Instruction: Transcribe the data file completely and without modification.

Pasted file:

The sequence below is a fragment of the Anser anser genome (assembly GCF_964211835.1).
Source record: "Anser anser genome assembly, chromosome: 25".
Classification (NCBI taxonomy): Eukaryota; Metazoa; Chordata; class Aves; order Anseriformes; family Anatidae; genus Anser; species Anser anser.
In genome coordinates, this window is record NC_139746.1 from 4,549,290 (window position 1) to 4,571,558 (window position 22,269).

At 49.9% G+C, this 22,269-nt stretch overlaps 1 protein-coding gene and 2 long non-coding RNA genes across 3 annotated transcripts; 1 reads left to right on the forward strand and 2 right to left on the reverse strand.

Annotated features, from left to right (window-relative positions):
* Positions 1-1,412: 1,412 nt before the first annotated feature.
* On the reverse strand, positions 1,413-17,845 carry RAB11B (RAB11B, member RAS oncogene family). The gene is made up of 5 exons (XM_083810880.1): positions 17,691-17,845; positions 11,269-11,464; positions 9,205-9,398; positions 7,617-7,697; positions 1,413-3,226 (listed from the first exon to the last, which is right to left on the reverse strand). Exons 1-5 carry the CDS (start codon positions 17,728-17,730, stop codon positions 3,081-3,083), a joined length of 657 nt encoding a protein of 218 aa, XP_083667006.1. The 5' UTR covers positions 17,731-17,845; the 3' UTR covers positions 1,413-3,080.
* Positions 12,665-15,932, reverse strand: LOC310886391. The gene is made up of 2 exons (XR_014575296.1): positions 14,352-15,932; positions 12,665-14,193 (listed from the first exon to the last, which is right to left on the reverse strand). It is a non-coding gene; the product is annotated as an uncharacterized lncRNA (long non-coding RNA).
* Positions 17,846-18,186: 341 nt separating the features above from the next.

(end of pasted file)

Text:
The sequence below is a fragment of the Anser anser genome (assembly GCF_964211835.1).
Source record: "Anser anser genome assembly, chromosome: 25".
Classification (NCBI taxonomy): Eukaryota; Metazoa; Chordata; class Aves; order Anseriformes; family Anatidae; genus Anser; species Anser anser.
In genome coordinates, this window is record NC_139746.1 from 4,549,290 (window position 1) to 4,571,558 (window position 22,269).

At 49.9% G+C, this 22,269-nt stretch overlaps 1 protein-coding gene and 2 long non-coding RNA genes across 3 annotated transcripts; 1 reads left to right on the forward strand and 2 right to left on the reverse strand.

Annotated features, from left to right (window-relative positions):
* Positions 1-1,412: 1,412 nt before the first annotated feature.
* On the reverse strand, positions 1,413-17,845 carry RAB11B (RAB11B, member RAS oncogene family). The gene is made up of 5 exons (XM_083810880.1): positions 17,691-17,845; positions 11,269-11,464; positions 9,205-9,398; positions 7,617-7,697; positions 1,413-3,226 (listed from the first exon to the last, which is right to left on the reverse strand). Exons 1-5 carry the CDS (start codon positions 17,728-17,730, stop codon positions 3,081-3,083), a joined length of 657 nt encoding a protein of 218 aa, XP_083667006.1. The 5' UTR covers positions 17,731-17,845; the 3' UTR covers positions 1,413-3,080.
* Positions 12,665-15,932, reverse strand: LOC310886391. The gene is made up of 2 exons (XR_014575296.1): positions 14,352-15,932; positions 12,665-14,193 (listed from the first exon to the last, which is right to left on the reverse strand). It is a non-coding gene; the product is annotated as an uncharacterized lncRNA (long non-coding RNA).
* Positions 17,846-18,186: 341 nt separating the features above from the next.